but anyway I hung out with a new gang — all 6 of us who didnít go — and I was quite glad I did that. mary, peter, anna, kate, and chrissy. The girls are all sophomores and peter is a junior and they made me laugh. So we went first to the astoria hotel, looking for its cafť but instead using its money change and restrooms. We couldnít find the cafť. So we went on to the literary cafť, where loads of writers went way back when, and we had semi-russian food; I had sturgeon (very strange, all wrapped up in jelly stuff, i didn't like it too much but i managed to eat it all) and ice cream (not together).

blind roads, if there are markings the slush covers them. ghost shipyards? 50,000 unemployed people in this city.

We went next to the anthopology/ethnology museum, which doubles as a museum of medical oddities. That was pretty groovy, pretty gross. The a/e exhibits were interesting but all captioned in russian only. And then we were done; we took the tram to the tube.

we got home at 5pm, did dinner and then left immediately for the ballet. La sylphide. Supposedly scottish, and I was decidedly unthrilled by it. it was very short and not very passionate.

Tuesday, 12 january

up at 7.30, breakfast, and then at 10am we all got on the bus and went to the hermitage. For 2.5 hours, we did the tour, and I was quite impressed by the place. Towering ceilings, gilding, ballrooms, all very beautiful. Loads of malachite. Deirdre and I were commenting later at the loving way that they care for the stuff; something again about layers of history which are so important here. so we did our tour, and I wandered away from the group frequently and I wrote snippets of junk in my notebook.

The tour ended but we were staying; we stopped at the museum cafť for lunch (still extremely cheap by our standards, even in the museum), and then we walked on. we covered most of the place, and worked our leg muscles though I kept on stopping all over the place and writing. Around 4.30pm we left, came home on the metro.

after dinner a whole slew of us followed valentina (a russian expat NYU prof who is on the trip) and some of her russian friends to her bday party, somewhere on the outskirts of the city. We took the metro then waited in the snow for the tram, onto which we all squeezed somehow, and then got off into something that looked very like a scene from orson wellesí The Trial. Snow, big spaces, and then big high-rise apartment buildings, huge monolithic chunks of concrete that seem to come out of nowhere. So we tromped through the snow and into the party on the 11th floor.

This was our best night here, I think. We talked with russians and sang songs (irish stuff, russian stuff, american stuff) and even danced a little. in order to get the metro before it closed, a few of us left.

Some of the Americans have said to me: "I hate russia, man! All russians should go to siberia!" they are half joking but it still makes me want to cry. i actually am loving it.

Wednesday, 13 january

Twice during the night I had to go throw up. I know there are multiple things going around the group. I didnít feel right at all. I stayed in bed Ďtil noon, then I roused myself and showered but still felt pretty gross.

Surprisingly I was content during my boring afternoon; I tried watching tv and listening to the radio a bit but these proved boring, so I spent most of the time reading. I finished m&m and started deirdreís copy of The Alchemist by paolo coelho, with which I quite fell in love. It reminds me of Le Petit Prince. I finished it in the evening before bed. Other than that I just stared at the walls, enjoyed my reclining position, and tried to eat now and again. I didnít throw up anymore, and started to feel a bit better around 3pm, but things still werenít right. For dinner i only ate bread, and I listened to people talk in my own daze.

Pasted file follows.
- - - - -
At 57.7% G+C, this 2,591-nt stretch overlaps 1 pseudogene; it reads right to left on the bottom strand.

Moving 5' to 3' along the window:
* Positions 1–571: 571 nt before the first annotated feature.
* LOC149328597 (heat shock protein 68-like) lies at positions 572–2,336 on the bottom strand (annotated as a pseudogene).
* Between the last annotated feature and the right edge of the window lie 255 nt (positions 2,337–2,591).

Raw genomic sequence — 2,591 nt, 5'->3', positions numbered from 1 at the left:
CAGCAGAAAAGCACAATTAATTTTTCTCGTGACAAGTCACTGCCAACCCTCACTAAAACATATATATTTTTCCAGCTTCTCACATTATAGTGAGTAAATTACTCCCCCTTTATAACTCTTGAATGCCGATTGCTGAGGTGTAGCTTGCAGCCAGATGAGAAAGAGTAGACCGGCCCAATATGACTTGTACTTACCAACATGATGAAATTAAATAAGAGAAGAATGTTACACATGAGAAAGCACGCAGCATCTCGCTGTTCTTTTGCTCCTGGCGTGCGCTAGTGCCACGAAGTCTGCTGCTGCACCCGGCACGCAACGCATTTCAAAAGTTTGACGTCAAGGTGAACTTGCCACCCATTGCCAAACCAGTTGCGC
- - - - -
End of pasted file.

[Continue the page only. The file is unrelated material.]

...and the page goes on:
then back to the room, and after a while some people came over: brian, peter, mike and of course anthony. I was fading in and out of the conversation and mostly tried to listen. But I had to kick them out when I wasnít feeling well. Then I read, then bed.

Thursday, 14 january

we woke at 7am, without the aid of a wakeup call, and packed and left. On the way to the aeroport the group first stopped at a WWII memorial, but I still wasnít feeling great and was tired and weak, so I stayed in the bus and talked with a fellow senior. Then we headed on to the aeroport. And eventually we got on the plane; the flight to helsinki was very short and when we got there we got some yummy coffee non-powder coffee, O Finland O!, and then got on the next plane.

That flight was, of course, not short. I sat there and read a don delillo book of chrisís and that lasted only about half the flight; for the other half I wrote or tried to sleep. I wrote. The scholars were all being loud around me and I just wanted them to be quiet so I could sleep but they wouldnít. I still felt rather sick. Sweden and norway and greenland were stunning beneath me (I had a window seat) and canada too and then home. home, eventually. The weather was bad and i just wanted to be home, a pretty strange feeling for me. on the plane i wrote this:

do you know why I've been going to all these places? maybe a dozen international flights in a year and ten days? It's because I am trying to understand what it is to come back. I'm trying to find the point of having a home. and what the trip showed me, like all things it has deepened my understanding of my need for God. Like all trips it has inspired me to forego eating and sleeping in favour of time spent in front of a glowing screen and words, words, endless words that say next to nothing. (but at least they're only next to nothing). It has give me desire to be persistent in the face of my own idiocy and laziness, like these russians have persisted in the face of the idiocy of the world. It has changed my definition of cold. It has changed my definition of personal possessions, and poor; I thought I was poor before I left, and now I find that I am wealthy beyond recognition. It ransacked my heart but not my pocketbook.